To address the need for advancing understanding of cloud forest response and adaptation to drought, we propose to conduct a targeted study on ecophysiological responses of dominant cloud forest species within the Wayqecha Throughfall-Fog Exclusion Experiment (WTFEE). The proposed work would complement ongoing research focused on understanding changes in carbon dynamics under increasing soil moisture deficit and reduced fog presence (Metalfe, pers. comm.). The specific objectives of our proposed study are to:
- Assess the role of integrated hydraulic functions (i.e., transpiration, foliar water uptake, stem capacitance, stomatal regulation) mediating plant response to soil and atmospheric moisture stress in dominant cloud forest species within the WTFE treatment and control plots.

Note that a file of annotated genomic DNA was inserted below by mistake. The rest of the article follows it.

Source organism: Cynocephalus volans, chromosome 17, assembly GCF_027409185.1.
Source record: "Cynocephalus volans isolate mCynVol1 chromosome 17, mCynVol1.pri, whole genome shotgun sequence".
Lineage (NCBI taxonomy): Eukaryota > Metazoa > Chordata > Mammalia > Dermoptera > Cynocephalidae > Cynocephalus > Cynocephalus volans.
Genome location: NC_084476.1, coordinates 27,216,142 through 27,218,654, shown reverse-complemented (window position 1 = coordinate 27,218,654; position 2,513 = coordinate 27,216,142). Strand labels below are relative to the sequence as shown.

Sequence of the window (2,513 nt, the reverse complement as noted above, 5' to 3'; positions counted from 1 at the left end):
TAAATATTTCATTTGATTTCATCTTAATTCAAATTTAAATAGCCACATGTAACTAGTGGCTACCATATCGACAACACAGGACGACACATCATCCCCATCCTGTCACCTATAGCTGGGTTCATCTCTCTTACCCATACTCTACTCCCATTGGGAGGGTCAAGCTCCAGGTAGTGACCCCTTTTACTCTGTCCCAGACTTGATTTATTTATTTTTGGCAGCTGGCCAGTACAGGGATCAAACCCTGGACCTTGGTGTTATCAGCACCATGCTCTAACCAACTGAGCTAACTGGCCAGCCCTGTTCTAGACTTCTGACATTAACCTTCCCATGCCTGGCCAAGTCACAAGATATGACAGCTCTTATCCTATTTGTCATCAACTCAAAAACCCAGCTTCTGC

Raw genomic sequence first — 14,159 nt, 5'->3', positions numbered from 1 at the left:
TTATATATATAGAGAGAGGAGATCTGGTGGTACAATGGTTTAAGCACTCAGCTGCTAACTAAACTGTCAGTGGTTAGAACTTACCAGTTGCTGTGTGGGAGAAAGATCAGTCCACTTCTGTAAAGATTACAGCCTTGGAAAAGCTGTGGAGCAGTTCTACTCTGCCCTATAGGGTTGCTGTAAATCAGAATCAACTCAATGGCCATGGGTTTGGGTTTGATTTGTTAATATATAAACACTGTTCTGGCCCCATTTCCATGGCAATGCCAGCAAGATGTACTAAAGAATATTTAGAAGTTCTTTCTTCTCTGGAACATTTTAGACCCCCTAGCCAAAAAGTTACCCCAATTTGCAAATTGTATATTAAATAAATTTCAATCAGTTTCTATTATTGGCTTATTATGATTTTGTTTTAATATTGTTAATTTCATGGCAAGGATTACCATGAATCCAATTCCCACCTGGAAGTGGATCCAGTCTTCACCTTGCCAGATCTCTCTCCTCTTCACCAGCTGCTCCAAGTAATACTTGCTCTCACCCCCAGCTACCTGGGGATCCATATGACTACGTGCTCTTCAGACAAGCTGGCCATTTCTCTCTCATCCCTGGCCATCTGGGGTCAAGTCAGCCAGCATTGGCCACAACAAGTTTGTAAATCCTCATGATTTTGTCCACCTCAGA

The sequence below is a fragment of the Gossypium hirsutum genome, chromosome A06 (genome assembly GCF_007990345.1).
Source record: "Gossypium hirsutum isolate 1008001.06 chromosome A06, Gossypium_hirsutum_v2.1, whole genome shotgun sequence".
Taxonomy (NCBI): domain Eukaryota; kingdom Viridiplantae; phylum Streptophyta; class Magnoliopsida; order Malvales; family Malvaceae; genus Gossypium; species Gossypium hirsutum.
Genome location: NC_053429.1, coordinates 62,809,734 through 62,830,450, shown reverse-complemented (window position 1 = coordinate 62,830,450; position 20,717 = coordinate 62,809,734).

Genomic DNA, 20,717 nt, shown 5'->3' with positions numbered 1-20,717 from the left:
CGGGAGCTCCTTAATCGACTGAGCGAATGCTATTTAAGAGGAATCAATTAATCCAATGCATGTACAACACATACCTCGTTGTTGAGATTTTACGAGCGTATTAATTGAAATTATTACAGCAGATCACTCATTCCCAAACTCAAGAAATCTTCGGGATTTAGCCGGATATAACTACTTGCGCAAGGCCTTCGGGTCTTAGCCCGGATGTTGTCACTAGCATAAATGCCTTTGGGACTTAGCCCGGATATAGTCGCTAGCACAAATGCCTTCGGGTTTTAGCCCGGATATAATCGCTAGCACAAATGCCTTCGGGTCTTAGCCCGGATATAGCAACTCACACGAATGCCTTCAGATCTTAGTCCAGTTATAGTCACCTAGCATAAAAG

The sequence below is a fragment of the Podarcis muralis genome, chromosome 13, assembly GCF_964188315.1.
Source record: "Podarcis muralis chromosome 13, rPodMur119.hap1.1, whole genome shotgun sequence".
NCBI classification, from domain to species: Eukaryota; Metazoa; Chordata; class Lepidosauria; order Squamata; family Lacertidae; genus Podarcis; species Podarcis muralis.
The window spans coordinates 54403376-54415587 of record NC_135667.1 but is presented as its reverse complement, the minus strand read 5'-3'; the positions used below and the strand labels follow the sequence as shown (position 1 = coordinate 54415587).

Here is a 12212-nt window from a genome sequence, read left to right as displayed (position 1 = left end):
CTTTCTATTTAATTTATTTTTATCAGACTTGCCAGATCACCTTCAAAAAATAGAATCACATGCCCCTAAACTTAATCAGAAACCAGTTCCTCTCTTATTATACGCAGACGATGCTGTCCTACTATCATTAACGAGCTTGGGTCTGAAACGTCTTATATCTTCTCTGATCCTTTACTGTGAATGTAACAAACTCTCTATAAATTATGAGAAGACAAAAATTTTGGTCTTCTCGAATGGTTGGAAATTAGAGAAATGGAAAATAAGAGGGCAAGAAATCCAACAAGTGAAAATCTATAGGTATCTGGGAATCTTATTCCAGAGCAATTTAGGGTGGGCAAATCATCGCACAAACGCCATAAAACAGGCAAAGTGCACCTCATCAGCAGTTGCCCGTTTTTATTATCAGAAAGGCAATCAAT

- Characterize responses of stem growth and water use efficiency to historical climate variability and to experimental soil and atmospheric moisture stress in dominant cloud forest species within the WTFE treatment and control plots.
- Integrate the above measurements with ongoing carbon flux measurements to elucidate relationships between plant hydraulic functions, drought response, and plant and ecosystem level carbon balance.